Dr Aliza le Roux
Dr Aliza le Roux
Photo: Johan Roux

Dr Aliza’s research is not monkey business

Dr Aliza le Roux introduction: video

Dr Aliza le Roux introduction: video

Dr Aliza le Roux focuses on monkeys, among other things, but her research is no monkey business. The recognition she has earned nationally and internationally is proof of that.

She has received the NRF Thuthuka grant, and a rating from the National Research Foundation (NRF). Previously, she received grants from the Roche Research Foundation as well as several teaching awards at the UFS, including  the Vice-Chancellor’s Award for Teaching in 2013.

Dr Le Roux of the Department of Zoology and Entomology at the UFS Qwaqwa Campus is a behavioural ecologist, focusing on the cognitive ecology of wild mammals. She has two primary projects: investigating paternal care in bat-eared foxes in the Kalahari, and studying risk and cognition in samango monkeys in Hogsback.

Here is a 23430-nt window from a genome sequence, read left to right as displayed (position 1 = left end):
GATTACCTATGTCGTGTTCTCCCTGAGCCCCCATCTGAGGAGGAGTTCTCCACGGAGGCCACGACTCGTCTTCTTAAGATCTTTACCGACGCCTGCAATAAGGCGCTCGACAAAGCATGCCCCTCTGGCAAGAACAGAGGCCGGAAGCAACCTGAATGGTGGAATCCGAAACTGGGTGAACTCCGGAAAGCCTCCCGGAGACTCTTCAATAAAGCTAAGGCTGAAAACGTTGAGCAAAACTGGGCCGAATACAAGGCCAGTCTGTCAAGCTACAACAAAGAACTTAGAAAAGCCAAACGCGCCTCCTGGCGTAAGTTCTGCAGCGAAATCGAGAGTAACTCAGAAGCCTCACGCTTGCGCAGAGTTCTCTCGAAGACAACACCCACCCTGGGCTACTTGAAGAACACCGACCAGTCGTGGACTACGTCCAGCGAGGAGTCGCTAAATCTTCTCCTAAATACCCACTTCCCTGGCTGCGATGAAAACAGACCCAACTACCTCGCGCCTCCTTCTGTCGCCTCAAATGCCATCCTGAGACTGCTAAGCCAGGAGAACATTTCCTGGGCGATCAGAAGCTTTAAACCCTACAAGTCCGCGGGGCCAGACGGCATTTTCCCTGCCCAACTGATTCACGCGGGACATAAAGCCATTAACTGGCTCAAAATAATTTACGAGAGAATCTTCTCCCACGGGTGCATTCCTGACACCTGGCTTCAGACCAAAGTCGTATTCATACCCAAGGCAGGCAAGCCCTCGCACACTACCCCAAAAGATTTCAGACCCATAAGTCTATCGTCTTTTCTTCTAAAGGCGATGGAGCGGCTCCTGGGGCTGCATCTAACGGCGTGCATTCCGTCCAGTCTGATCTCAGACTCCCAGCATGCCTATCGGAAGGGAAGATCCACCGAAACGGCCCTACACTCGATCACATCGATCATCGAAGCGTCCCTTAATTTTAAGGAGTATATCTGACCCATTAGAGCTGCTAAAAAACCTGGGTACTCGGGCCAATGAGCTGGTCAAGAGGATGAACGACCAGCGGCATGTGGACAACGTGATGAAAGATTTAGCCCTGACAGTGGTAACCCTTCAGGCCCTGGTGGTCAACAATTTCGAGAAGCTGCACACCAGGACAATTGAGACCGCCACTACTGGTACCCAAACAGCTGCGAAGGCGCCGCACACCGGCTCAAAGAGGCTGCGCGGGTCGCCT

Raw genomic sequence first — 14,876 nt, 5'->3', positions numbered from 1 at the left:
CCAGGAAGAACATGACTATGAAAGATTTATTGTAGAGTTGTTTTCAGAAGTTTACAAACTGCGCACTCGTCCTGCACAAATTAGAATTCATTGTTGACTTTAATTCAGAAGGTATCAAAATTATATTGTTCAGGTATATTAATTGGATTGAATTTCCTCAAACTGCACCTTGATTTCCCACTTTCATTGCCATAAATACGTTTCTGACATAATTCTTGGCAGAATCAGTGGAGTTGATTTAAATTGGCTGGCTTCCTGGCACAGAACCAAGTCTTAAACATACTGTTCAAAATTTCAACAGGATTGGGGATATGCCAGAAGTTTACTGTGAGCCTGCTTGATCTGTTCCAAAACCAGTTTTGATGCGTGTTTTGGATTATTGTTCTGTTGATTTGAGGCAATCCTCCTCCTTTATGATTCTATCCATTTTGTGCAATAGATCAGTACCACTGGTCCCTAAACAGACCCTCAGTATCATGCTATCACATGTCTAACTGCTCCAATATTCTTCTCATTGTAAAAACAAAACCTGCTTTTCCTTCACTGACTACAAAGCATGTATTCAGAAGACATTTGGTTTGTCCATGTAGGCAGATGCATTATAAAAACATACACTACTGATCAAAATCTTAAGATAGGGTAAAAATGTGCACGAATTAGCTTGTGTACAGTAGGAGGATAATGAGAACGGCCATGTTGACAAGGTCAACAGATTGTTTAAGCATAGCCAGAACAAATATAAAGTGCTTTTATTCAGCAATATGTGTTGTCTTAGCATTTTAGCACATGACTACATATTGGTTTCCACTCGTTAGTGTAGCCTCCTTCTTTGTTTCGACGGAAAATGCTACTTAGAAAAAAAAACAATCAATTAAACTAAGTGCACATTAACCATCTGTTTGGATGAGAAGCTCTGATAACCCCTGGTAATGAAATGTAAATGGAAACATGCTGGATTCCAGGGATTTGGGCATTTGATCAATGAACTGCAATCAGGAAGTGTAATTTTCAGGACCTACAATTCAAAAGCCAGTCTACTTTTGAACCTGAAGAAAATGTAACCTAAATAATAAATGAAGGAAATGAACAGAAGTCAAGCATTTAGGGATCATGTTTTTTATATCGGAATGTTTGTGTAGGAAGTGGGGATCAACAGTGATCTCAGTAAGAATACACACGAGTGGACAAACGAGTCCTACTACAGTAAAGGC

Her long-term research study on gelada monkeys in Ethiopia has received extensive coverage in the popular press. The study found that, not only do they cheat on their partners, but also they try to find devious ways of covering up what they are doing.

She has published in one of the top-four interdisciplinary journals in the world: Nature Communications. She continues to publish in high impact-factor journals. “Our latest research is showing how previous experience with humans can affect the risks that wild monkeys take, and highlights the intelligence of wild carnivores,” she said.

Dr Le Roux is part of the executive committee of SAYAS (South African Young Academy of Science).  While working at the University of Michigan, she served as chapter treasurer for the Association for Women in Science.

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